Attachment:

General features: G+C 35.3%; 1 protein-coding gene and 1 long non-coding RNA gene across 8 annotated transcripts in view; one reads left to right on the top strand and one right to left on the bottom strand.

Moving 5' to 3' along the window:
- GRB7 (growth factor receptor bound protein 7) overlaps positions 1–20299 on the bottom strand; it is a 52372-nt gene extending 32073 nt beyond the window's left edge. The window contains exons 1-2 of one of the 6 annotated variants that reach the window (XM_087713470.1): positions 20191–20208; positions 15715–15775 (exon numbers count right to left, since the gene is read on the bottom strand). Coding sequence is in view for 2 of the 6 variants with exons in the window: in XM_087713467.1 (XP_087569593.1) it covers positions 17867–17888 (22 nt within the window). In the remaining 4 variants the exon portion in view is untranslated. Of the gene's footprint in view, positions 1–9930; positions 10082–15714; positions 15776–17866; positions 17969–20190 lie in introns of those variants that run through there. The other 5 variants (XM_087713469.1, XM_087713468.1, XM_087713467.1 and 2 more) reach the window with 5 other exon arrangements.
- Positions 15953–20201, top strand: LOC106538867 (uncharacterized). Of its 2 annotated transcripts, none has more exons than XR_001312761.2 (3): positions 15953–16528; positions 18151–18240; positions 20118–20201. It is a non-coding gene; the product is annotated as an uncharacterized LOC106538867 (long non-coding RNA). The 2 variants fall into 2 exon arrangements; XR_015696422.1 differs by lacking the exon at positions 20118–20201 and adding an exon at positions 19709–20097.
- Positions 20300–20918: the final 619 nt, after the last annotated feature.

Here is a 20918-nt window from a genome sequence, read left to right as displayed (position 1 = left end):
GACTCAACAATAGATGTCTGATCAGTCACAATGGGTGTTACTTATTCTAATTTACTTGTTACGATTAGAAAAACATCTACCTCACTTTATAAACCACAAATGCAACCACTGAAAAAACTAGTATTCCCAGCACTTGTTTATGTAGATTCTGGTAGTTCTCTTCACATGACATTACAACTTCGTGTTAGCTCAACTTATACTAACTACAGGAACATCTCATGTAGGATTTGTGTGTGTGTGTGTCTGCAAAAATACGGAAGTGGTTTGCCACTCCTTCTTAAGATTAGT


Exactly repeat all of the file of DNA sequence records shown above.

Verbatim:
General features: G+C 35.3%; 1 protein-coding gene and 1 long non-coding RNA gene across 8 annotated transcripts in view; one reads left to right on the top strand and one right to left on the bottom strand.

Moving 5' to 3' along the window:
- GRB7 (growth factor receptor bound protein 7) overlaps positions 1–20299 on the bottom strand; it is a 52372-nt gene extending 32073 nt beyond the window's left edge. The window contains exons 1-2 of one of the 6 annotated variants that reach the window (XM_087713470.1): positions 20191–20208; positions 15715–15775 (exon numbers count right to left, since the gene is read on the bottom strand). Coding sequence is in view for 2 of the 6 variants with exons in the window: in XM_087713467.1 (XP_087569593.1) it covers positions 17867–17888 (22 nt within the window). In the remaining 4 variants the exon portion in view is untranslated. Of the gene's footprint in view, positions 1–9930; positions 10082–15714; positions 15776–17866; positions 17969–20190 lie in introns of those variants that run through there. The other 5 variants (XM_087713469.1, XM_087713468.1, XM_087713467.1 and 2 more) reach the window with 5 other exon arrangements.
- Positions 15953–20201, top strand: LOC106538867 (uncharacterized). Of its 2 annotated transcripts, none has more exons than XR_001312761.2 (3): positions 15953–16528; positions 18151–18240; positions 20118–20201. It is a non-coding gene; the product is annotated as an uncharacterized LOC106538867 (long non-coding RNA). The 2 variants fall into 2 exon arrangements; XR_015696422.1 differs by lacking the exon at positions 20118–20201 and adding an exon at positions 19709–20097.
- Positions 20300–20918: the final 619 nt, after the last annotated feature.

Here is a 20918-nt window from a genome sequence, read left to right as displayed (position 1 = left end):
GACTCAACAATAGATGTCTGATCAGTCACAATGGGTGTTACTTATTCTAATTTACTTGTTACGATTAGAAAAACATCTACCTCACTTTATAAACCACAAATGCAACCACTGAAAAAACTAGTATTCCCAGCACTTGTTTATGTAGATTCTGGTAGTTCTCTTCACATGACATTACAACTTCGTGTTAGCTCAACTTATACTAACTACAGGAACATCTCATGTAGGATTTGTGTGTGTGTGTGTCTGCAAAAATACGGAAGTGGTTTGCCACTCCTTCTTAAGATTAGT